Advertisement

Nucleate Boiling of Nitrogen, Argon, and Carbon Monoxide from Atmospheric to Near the Critical Pressure

  • C. Johler
  • E. L. ParkJr.
Conference paper
Part of the Advances in Cryogenic Engineering book series (ACRE, volume 15)

Abstract

The nucleate-boiling region is of great importance to the engineer because in this region large quantities of heat can be removed with relatively low temperature differences. This study was initiated to study the boiling behavior of carbon monoxide and to compare carbon monoxide’s nucleate-boiling behavior to the boiling behavior of other cryogenic fluids (nitrogen and argon).

Keywords

Critical Heat Flux Boiling Heat Transfer Heat Transfer Surface Liquid Argon Maximum Temperature Difference 
These keywords were added by machine and not by the authors. This process is experimental and the keywords may be updated as the learning algorithm improves.

Preview

Unable to display preview. Download preview PDF.

Unable to display preview. Download preview PDF.

References

  1. 1.
    C. Johler, M. S. Thesis, University of Missouri, Rolla, Rolla, Mo. (1969).Google Scholar
  2. 2.
    M. Jakob, Heat Transfer, Vol. I, John Wiley and Sons, New York (1949).Google Scholar
  3. 3.
    S. G. Bankoff, AIChE J., 4:24 (1958).CrossRefGoogle Scholar
  4. 4.
    S. G. Bankoff, Chem. Eng. Progr. Symp. Ser., 55:87 (1959).Google Scholar
  5. 5.
    P. J. Griffith and J. D. Wallis, Chem. Eng. Progr, Symp. Ser., 56:49 (1960).Google Scholar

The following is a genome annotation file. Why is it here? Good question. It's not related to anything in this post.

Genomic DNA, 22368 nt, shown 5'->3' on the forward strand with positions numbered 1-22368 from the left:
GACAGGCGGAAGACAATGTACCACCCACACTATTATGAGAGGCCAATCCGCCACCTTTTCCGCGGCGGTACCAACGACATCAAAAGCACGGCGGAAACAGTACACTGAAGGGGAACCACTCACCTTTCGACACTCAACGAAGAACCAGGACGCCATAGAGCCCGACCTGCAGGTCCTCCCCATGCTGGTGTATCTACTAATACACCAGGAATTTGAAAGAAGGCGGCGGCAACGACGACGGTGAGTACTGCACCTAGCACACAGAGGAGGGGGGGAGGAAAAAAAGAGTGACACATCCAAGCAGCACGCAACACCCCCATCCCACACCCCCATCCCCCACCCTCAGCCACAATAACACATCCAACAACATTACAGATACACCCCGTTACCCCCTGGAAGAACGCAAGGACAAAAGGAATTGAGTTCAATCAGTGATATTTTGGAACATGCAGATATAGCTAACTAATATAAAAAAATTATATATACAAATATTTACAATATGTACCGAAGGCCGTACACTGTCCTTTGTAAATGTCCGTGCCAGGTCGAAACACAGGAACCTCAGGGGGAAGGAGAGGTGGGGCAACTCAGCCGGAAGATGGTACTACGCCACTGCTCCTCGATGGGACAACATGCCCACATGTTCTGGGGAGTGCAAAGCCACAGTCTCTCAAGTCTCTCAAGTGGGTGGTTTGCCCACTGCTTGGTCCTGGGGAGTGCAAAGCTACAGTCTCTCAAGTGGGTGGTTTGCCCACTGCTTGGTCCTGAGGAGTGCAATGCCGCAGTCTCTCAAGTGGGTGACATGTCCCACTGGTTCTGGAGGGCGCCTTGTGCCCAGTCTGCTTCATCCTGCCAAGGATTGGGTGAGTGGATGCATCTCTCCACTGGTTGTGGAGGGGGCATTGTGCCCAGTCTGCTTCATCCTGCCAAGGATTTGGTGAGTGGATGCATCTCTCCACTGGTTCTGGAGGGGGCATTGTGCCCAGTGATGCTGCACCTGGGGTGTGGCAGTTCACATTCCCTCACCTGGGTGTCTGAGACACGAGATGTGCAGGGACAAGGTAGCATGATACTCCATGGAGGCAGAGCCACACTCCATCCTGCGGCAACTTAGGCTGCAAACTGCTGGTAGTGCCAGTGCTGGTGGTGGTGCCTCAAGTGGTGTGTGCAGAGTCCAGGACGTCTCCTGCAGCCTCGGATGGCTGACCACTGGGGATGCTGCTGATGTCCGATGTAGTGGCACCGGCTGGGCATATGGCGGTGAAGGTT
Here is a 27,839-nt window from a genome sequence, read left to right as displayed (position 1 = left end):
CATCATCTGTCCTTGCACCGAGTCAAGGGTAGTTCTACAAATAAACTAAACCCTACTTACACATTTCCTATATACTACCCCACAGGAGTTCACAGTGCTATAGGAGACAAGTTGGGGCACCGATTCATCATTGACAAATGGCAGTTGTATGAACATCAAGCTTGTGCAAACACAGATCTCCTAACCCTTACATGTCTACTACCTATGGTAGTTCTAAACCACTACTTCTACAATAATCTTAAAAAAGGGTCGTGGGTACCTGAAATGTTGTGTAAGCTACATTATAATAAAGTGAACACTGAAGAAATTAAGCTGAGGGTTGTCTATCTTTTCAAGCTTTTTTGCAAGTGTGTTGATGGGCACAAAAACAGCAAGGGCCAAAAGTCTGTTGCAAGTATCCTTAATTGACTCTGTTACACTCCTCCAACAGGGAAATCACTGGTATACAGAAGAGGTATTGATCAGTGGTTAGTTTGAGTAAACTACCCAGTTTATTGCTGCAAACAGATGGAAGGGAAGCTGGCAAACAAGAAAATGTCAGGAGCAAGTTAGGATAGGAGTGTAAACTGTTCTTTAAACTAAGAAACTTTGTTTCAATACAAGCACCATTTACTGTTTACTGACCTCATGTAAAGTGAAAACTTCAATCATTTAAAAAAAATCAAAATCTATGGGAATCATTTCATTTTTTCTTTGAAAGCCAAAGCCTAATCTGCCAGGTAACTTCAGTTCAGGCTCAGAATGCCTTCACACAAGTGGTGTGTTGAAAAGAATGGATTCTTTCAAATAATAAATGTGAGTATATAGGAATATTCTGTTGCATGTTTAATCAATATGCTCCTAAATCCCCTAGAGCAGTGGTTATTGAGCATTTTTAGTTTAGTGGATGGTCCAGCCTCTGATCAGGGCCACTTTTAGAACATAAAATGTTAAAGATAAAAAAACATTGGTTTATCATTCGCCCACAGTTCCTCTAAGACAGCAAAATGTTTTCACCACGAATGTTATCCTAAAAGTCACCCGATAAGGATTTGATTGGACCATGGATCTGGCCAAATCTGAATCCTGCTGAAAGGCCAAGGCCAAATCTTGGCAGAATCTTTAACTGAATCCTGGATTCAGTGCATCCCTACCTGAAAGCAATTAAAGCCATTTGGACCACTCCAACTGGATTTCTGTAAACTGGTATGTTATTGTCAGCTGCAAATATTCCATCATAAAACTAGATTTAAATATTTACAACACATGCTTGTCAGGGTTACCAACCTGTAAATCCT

6. 6.
    V. E. Denny, Ph.D. Dissertation, University of Minnesota, Minneapolis, Minn. (1961).Google Scholar
  7. 7.
    H. B. Clark, P. S. Strenge, and J. W. Westwater, Chem. Eng. Progr. Symp. Ser., 55:103 (1959).Google Scholar
  8. 8.
    Y. Heled and A. Orell, Int. J. Heat. Mass Transfer, 10:553 (1967).CrossRefGoogle Scholar
  9. 9.
    R. F. Gaertner and J. W. Westwater, Chem. Eng. Progr. Symp. Ser., 56:39 (1960).Google Scholar
  10. 10.
    C. Wei and G. W. Preckshot, Chem. Eng. Science, 19:838 (1964).CrossRefGoogle Scholar
  11. 10.
    C. Corty and A. S. Foust, Chem. Eng. Progr. Symp. Ser., 51:1 (1955).Google Scholar
  12. 12.
    H. M. Kurihara and J. E. Myers, AIChE J., 6:83 (1960).CrossRefGoogle Scholar
  13. 13.
    K. K. Nangia and W. Y. Chon, AIChE J., 13:872 (1967).CrossRefGoogle Scholar
  14. 14.
    W. M. Rohsenow and P. Griffith, Chem. Eng. Progr. Symp. Ser., 52:47 (1956).Google Scholar
  15. 15.
    S. S. Kutateladze, Izv. Akad. Nauk SSSR OTD Tekh. Nauk, 2(4): 342 (1951).Google Scholar
  16. 16.
    N. Zuber, Trans. ASME, 80:711 (1958).Google Scholar
  17. 17.
    M. T. Cichelli and C. F. Bonilla, Trans. AIChE, 41:755 (1945).Google Scholar
  18. 18.
    J. H. Lienhard and V. E. Schrock, J. Heat Transfer, 85:261 (1963).CrossRefGoogle Scholar
  19. 19.
    C. B. Cobb and E. L. Park, Chem. Eng. Progr. Svmp. Ser., 65:188 (1969).Google Scholar
  20. 20.
    S. I. Tang and Z. Rotem, Can. J. Chem. Eng., 43:355 (1965).CrossRefGoogle Scholar
  21. 21.
    C. J. Rallis and H. H. Jawurek, Int. J. Heat Mass Transfer, 7:1051 (1964).CrossRefGoogle Scholar
  22. 22.
    S. J. Van Stralen, Br. Chem. Eng., 6:834 (1961).Google Scholar
  23. 23.
    N. Zuber, Appl. Meck Rev., 17:655 (1965).Google Scholar
  24. 24.
    A. Orell, Int. J. Mass Heat Transfer, 10:967 (1967).CrossRefGoogle Scholar
  25. 25.
    P. G. Kosky, Ph.D. Dissertation, University of California, Berkeley, Calif. (1965).Google Scholar
  26. 26.
    L. S. Sterman and Y. U. Vilemas, Int. J. Heat Mass Transfer, 11:347 (1968).CrossRefGoogle Scholar
  27. 27.
    D. N. Lyon, P. G. Kosky, and B. N. Harman, in: Advances in Cryogenic Engineering, Vol. 9, Plenum Press, New York (1963), p. 77.Google Scholar

Copyright information

© Springer Science+Business Media New York 1995

Authors and Affiliations

  • C. Johler
    • 1
  • E. L. ParkJr.
    • 1
  1. 1.University of Missouri at RollaRollaUSA

Personalised recommendations